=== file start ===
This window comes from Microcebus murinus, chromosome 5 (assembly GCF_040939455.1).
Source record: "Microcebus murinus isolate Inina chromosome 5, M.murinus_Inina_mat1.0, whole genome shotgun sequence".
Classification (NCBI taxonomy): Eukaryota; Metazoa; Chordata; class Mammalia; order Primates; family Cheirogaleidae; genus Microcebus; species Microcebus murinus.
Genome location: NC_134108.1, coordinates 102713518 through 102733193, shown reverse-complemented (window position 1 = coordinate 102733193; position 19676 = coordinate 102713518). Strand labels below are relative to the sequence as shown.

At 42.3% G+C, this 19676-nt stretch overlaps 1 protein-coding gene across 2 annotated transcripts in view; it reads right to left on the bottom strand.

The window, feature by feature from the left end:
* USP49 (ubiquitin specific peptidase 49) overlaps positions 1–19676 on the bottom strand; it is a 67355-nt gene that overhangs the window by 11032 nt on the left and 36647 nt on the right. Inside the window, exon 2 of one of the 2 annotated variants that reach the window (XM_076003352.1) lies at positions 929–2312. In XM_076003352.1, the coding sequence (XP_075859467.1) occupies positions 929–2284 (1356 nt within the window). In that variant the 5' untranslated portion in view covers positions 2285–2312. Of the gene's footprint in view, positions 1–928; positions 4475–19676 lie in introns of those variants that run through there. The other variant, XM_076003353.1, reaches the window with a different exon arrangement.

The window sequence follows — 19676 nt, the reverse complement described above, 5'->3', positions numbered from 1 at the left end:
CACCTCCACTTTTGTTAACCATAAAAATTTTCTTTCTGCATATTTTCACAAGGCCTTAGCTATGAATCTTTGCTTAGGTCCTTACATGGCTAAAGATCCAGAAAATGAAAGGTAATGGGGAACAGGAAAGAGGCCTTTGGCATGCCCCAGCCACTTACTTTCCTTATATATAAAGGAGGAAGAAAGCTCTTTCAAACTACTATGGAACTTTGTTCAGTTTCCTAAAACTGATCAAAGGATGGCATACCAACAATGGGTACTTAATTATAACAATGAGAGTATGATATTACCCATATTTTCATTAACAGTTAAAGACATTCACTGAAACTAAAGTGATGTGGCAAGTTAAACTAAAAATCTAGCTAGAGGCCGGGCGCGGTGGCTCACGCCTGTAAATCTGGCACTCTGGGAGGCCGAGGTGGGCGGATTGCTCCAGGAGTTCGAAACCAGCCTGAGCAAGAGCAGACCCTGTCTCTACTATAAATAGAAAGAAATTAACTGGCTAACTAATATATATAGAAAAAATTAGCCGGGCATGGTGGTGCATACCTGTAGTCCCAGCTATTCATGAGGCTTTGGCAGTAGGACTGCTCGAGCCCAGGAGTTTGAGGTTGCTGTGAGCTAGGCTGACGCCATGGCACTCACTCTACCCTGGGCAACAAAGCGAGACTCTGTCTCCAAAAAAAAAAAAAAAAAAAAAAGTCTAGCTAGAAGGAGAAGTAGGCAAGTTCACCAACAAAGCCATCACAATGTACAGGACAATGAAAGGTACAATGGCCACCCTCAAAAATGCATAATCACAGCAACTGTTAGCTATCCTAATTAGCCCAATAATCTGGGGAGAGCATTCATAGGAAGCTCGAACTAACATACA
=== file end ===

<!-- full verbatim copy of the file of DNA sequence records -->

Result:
This window comes from Microcebus murinus, chromosome 5 (assembly GCF_040939455.1).
Source record: "Microcebus murinus isolate Inina chromosome 5, M.murinus_Inina_mat1.0, whole genome shotgun sequence".
Classification (NCBI taxonomy): Eukaryota; Metazoa; Chordata; class Mammalia; order Primates; family Cheirogaleidae; genus Microcebus; species Microcebus murinus.
Genome location: NC_134108.1, coordinates 102713518 through 102733193, shown reverse-complemented (window position 1 = coordinate 102733193; position 19676 = coordinate 102713518). Strand labels below are relative to the sequence as shown.

At 42.3% G+C, this 19676-nt stretch overlaps 1 protein-coding gene across 2 annotated transcripts in view; it reads right to left on the bottom strand.

The window, feature by feature from the left end:
* USP49 (ubiquitin specific peptidase 49) overlaps positions 1–19676 on the bottom strand; it is a 67355-nt gene that overhangs the window by 11032 nt on the left and 36647 nt on the right. Inside the window, exon 2 of one of the 2 annotated variants that reach the window (XM_076003352.1) lies at positions 929–2312. In XM_076003352.1, the coding sequence (XP_075859467.1) occupies positions 929–2284 (1356 nt within the window). In that variant the 5' untranslated portion in view covers positions 2285–2312. Of the gene's footprint in view, positions 1–928; positions 4475–19676 lie in introns of those variants that run through there. The other variant, XM_076003353.1, reaches the window with a different exon arrangement.

The window sequence follows — 19676 nt, the reverse complement described above, 5'->3', positions numbered from 1 at the left end:
CACCTCCACTTTTGTTAACCATAAAAATTTTCTTTCTGCATATTTTCACAAGGCCTTAGCTATGAATCTTTGCTTAGGTCCTTACATGGCTAAAGATCCAGAAAATGAAAGGTAATGGGGAACAGGAAAGAGGCCTTTGGCATGCCCCAGCCACTTACTTTCCTTATATATAAAGGAGGAAGAAAGCTCTTTCAAACTACTATGGAACTTTGTTCAGTTTCCTAAAACTGATCAAAGGATGGCATACCAACAATGGGTACTTAATTATAACAATGAGAGTATGATATTACCCATATTTTCATTAACAGTTAAAGACATTCACTGAAACTAAAGTGATGTGGCAAGTTAAACTAAAAATCTAGCTAGAGGCCGGGCGCGGTGGCTCACGCCTGTAAATCTGGCACTCTGGGAGGCCGAGGTGGGCGGATTGCTCCAGGAGTTCGAAACCAGCCTGAGCAAGAGCAGACCCTGTCTCTACTATAAATAGAAAGAAATTAACTGGCTAACTAATATATATAGAAAAAATTAGCCGGGCATGGTGGTGCATACCTGTAGTCCCAGCTATTCATGAGGCTTTGGCAGTAGGACTGCTCGAGCCCAGGAGTTTGAGGTTGCTGTGAGCTAGGCTGACGCCATGGCACTCACTCTACCCTGGGCAACAAAGCGAGACTCTGTCTCCAAAAAAAAAAAAAAAAAAAAAAGTCTAGCTAGAAGGAGAAGTAGGCAAGTTCACCAACAAAGCCATCACAATGTACAGGACAATGAAAGGTACAATGGCCACCCTCAAAAATGCATAATCACAGCAACTGTTAGCTATCCTAATTAGCCCAATAATCTGGGGAGAGCATTCATAGGAAGCTCGAACTAACATACA